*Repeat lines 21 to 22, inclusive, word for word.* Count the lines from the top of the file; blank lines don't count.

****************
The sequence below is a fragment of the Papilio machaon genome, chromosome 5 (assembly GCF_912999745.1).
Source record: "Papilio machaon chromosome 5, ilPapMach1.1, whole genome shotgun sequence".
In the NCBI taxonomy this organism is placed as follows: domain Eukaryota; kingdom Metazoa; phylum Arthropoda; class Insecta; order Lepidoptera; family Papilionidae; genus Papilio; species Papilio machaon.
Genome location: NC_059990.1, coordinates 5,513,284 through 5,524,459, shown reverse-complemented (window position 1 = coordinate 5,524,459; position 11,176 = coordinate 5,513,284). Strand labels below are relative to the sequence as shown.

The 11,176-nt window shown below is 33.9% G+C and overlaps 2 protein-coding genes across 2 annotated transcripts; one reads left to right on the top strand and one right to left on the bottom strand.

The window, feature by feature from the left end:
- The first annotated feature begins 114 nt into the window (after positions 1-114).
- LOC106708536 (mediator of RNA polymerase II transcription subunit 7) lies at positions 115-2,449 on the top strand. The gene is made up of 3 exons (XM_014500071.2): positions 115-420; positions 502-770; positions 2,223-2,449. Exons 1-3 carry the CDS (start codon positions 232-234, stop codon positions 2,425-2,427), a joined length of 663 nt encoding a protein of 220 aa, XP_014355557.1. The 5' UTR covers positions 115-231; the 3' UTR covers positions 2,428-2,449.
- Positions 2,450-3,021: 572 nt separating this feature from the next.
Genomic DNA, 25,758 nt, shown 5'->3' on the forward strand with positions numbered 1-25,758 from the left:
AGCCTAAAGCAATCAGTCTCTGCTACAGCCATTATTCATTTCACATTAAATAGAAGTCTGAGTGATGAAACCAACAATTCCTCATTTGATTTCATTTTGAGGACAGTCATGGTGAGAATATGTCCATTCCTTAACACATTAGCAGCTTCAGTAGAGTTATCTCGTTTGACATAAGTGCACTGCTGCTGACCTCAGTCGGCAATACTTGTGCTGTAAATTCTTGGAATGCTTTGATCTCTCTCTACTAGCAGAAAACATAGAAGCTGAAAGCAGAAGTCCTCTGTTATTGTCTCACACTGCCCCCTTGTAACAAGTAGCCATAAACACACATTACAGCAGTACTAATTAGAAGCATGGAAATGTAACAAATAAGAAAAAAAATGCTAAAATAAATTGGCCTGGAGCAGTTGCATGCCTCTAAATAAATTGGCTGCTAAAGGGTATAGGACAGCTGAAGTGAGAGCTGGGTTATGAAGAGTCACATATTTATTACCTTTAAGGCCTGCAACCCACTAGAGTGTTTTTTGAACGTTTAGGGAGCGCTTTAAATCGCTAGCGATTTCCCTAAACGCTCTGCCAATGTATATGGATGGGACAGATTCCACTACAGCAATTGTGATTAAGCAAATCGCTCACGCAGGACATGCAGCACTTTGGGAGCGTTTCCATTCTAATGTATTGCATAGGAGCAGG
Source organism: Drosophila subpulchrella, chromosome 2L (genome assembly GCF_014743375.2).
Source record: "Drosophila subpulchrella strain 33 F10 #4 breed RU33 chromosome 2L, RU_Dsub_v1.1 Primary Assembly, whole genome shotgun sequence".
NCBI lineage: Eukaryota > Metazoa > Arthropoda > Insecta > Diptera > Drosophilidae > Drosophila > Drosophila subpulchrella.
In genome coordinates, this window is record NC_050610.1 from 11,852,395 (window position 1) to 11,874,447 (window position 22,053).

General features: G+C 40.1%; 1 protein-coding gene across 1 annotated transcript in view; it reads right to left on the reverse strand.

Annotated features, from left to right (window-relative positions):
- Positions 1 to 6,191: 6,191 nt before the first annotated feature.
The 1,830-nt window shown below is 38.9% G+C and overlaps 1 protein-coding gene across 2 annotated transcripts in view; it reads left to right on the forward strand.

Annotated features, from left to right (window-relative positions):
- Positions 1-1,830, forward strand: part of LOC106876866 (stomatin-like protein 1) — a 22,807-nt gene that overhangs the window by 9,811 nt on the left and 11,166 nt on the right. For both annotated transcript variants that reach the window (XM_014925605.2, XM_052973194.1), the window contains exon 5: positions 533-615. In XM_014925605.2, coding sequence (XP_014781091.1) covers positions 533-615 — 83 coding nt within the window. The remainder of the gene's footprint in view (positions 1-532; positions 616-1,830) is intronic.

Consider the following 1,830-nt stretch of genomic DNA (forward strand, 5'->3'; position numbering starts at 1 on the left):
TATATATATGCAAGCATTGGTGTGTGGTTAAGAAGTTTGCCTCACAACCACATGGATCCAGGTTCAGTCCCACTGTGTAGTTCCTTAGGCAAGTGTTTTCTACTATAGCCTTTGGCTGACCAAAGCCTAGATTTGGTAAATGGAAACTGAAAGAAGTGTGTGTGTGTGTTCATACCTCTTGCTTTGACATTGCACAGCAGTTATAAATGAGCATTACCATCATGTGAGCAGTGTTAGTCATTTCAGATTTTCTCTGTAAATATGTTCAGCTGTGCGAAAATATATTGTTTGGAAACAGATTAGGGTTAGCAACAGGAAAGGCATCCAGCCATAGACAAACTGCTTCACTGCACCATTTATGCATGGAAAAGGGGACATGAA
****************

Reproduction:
- Positions 1-1,830, forward strand: part of LOC106876866 (stomatin-like protein 1) — a 22,807-nt gene that overhangs the window by 9,811 nt on the left and 11,166 nt on the right. For both annotated transcript variants that reach the window (XM_014925605.2, XM_052973194.1), the window contains exon 5: positions 533-615. In XM_014925605.2, coding sequence (XP_014781091.1) covers positions 533-615 — 83 coding nt within the window. The remainder of the gene's footprint in view (positions 1-532; positions 616-1,830) is intronic.

Consider the following 1,830-nt stretch of genomic DNA (forward strand, 5'->3'; position numbering starts at 1 on the left):